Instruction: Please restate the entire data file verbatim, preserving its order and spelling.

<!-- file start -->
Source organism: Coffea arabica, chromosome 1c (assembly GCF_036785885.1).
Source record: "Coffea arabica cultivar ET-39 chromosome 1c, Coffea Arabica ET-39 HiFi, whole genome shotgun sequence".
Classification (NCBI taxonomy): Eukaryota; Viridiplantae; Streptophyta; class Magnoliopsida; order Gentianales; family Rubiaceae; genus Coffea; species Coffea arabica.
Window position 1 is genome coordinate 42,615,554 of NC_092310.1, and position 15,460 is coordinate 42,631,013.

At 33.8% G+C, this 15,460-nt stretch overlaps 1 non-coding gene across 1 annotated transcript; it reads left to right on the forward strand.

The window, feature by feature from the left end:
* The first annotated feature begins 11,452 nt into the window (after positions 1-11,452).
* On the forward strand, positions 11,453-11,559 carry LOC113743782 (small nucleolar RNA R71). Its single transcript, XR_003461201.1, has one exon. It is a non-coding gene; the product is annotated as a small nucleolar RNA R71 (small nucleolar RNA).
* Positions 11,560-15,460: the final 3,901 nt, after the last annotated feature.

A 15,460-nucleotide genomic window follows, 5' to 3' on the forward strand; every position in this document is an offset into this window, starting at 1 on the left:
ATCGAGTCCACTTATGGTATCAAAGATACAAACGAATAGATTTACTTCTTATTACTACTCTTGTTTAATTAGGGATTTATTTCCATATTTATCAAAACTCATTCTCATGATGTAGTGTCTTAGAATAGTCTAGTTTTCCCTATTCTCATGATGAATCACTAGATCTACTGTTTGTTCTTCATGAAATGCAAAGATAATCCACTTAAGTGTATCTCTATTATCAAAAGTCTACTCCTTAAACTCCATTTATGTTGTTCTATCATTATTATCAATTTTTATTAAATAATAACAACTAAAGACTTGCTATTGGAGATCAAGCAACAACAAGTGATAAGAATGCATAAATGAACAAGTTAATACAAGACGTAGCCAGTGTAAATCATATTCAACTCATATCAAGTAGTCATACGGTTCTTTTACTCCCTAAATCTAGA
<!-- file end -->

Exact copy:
Source organism: Coffea arabica, chromosome 1c (assembly GCF_036785885.1).
Source record: "Coffea arabica cultivar ET-39 chromosome 1c, Coffea Arabica ET-39 HiFi, whole genome shotgun sequence".
Classification (NCBI taxonomy): Eukaryota; Viridiplantae; Streptophyta; class Magnoliopsida; order Gentianales; family Rubiaceae; genus Coffea; species Coffea arabica.
Window position 1 is genome coordinate 42,615,554 of NC_092310.1, and position 15,460 is coordinate 42,631,013.

At 33.8% G+C, this 15,460-nt stretch overlaps 1 non-coding gene across 1 annotated transcript; it reads left to right on the forward strand.

The window, feature by feature from the left end:
* The first annotated feature begins 11,452 nt into the window (after positions 1-11,452).
* On the forward strand, positions 11,453-11,559 carry LOC113743782 (small nucleolar RNA R71). Its single transcript, XR_003461201.1, has one exon. It is a non-coding gene; the product is annotated as a small nucleolar RNA R71 (small nucleolar RNA).
* Positions 11,560-15,460: the final 3,901 nt, after the last annotated feature.

A 15,460-nucleotide genomic window follows, 5' to 3' on the forward strand; every position in this document is an offset into this window, starting at 1 on the left:
ATCGAGTCCACTTATGGTATCAAAGATACAAACGAATAGATTTACTTCTTATTACTACTCTTGTTTAATTAGGGATTTATTTCCATATTTATCAAAACTCATTCTCATGATGTAGTGTCTTAGAATAGTCTAGTTTTCCCTATTCTCATGATGAATCACTAGATCTACTGTTTGTTCTTCATGAAATGCAAAGATAATCCACTTAAGTGTATCTCTATTATCAAAAGTCTACTCCTTAAACTCCATTTATGTTGTTCTATCATTATTATCAATTTTTATTAAATAATAACAACTAAAGACTTGCTATTGGAGATCAAGCAACAACAAGTGATAAGAATGCATAAATGAACAAGTTAATACAAGACGTAGCCAGTGTAAATCATATTCAACTCATATCAAGTAGTCATACGGTTCTTTTACTCCCTAAATCTAGA